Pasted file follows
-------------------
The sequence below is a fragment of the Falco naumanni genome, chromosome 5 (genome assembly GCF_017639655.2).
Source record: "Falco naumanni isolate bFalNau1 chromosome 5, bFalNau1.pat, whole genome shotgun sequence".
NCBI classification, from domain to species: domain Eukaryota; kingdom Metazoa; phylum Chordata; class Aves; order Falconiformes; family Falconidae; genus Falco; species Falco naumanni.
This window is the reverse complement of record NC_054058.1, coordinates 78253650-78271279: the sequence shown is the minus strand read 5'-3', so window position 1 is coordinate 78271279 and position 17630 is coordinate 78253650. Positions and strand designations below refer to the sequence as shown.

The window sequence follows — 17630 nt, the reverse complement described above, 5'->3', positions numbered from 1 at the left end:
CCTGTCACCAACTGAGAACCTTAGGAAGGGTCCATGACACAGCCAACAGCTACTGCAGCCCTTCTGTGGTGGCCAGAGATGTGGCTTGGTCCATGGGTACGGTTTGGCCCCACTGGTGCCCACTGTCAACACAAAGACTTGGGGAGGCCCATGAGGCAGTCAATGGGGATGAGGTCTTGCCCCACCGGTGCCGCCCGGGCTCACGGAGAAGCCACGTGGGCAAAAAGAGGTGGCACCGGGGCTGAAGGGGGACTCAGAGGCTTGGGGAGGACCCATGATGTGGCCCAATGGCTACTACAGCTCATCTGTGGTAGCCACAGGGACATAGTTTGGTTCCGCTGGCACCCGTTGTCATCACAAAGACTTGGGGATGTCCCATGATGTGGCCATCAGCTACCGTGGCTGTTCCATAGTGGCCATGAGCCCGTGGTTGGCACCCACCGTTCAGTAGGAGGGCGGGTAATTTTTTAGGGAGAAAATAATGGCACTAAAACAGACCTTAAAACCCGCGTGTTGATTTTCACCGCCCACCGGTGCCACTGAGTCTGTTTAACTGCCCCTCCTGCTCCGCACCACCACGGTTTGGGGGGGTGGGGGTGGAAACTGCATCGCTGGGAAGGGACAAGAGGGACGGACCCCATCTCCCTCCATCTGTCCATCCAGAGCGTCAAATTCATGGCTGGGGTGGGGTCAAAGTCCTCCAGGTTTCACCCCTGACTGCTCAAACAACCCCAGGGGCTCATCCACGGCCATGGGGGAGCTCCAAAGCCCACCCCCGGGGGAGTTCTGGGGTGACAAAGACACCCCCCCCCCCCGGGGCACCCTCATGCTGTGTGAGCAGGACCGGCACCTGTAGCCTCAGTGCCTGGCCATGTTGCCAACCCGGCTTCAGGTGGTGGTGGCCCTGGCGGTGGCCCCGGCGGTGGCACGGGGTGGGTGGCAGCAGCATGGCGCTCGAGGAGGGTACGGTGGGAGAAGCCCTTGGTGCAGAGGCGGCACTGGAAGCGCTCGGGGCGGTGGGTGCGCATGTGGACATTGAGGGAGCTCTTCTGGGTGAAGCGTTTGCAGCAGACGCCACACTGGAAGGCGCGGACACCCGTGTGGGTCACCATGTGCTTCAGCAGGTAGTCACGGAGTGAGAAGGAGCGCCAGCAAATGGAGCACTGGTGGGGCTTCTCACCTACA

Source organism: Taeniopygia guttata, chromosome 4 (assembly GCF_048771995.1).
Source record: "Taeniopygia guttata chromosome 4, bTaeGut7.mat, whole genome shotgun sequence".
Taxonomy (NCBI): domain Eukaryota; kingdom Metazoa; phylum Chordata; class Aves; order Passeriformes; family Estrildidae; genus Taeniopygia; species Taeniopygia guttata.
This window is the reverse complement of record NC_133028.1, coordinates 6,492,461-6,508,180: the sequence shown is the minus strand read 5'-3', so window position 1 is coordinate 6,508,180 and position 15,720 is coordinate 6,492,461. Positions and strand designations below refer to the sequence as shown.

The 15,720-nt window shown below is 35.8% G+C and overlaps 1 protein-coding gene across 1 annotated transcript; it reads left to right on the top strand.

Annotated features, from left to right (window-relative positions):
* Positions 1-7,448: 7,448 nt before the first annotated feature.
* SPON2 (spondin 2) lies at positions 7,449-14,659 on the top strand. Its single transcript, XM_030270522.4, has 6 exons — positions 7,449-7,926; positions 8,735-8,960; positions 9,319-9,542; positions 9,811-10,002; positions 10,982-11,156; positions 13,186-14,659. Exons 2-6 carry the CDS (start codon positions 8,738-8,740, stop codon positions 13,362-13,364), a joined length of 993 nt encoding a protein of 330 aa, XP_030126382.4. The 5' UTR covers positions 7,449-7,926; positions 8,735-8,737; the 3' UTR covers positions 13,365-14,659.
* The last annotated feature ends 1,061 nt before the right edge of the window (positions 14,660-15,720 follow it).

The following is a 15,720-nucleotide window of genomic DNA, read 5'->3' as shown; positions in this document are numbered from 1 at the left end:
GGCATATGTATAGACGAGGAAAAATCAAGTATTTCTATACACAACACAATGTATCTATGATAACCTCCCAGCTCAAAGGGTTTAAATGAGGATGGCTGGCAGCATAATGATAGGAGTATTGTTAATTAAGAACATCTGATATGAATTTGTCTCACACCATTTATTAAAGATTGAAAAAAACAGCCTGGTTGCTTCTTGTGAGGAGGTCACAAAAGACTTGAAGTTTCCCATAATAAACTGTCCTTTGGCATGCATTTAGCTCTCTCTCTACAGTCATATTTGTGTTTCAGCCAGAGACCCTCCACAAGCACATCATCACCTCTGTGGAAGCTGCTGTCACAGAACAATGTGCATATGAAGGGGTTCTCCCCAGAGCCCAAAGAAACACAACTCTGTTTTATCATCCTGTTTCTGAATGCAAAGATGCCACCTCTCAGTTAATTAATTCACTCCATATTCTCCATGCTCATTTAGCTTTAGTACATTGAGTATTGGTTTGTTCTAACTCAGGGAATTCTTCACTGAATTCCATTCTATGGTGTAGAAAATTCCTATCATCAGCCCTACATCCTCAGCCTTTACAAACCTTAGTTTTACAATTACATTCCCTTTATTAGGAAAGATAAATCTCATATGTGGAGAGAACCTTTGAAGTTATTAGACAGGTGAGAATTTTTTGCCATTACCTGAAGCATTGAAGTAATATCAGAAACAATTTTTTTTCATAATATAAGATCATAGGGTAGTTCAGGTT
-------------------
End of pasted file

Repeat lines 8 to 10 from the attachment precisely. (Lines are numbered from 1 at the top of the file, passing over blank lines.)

Source record: "Taeniopygia guttata chromosome 4, bTaeGut7.mat, whole genome shotgun sequence".
Taxonomy (NCBI): domain Eukaryota; kingdom Metazoa; phylum Chordata; class Aves; order Passeriformes; family Estrildidae; genus Taeniopygia; species Taeniopygia guttata.
This window is the reverse complement of record NC_133028.1, coordinates 6,492,461-6,508,180: the sequence shown is the minus strand read 5'-3', so window position 1 is coordinate 6,508,180 and position 15,720 is coordinate 6,492,461. Positions and strand designations below refer to the sequence as shown.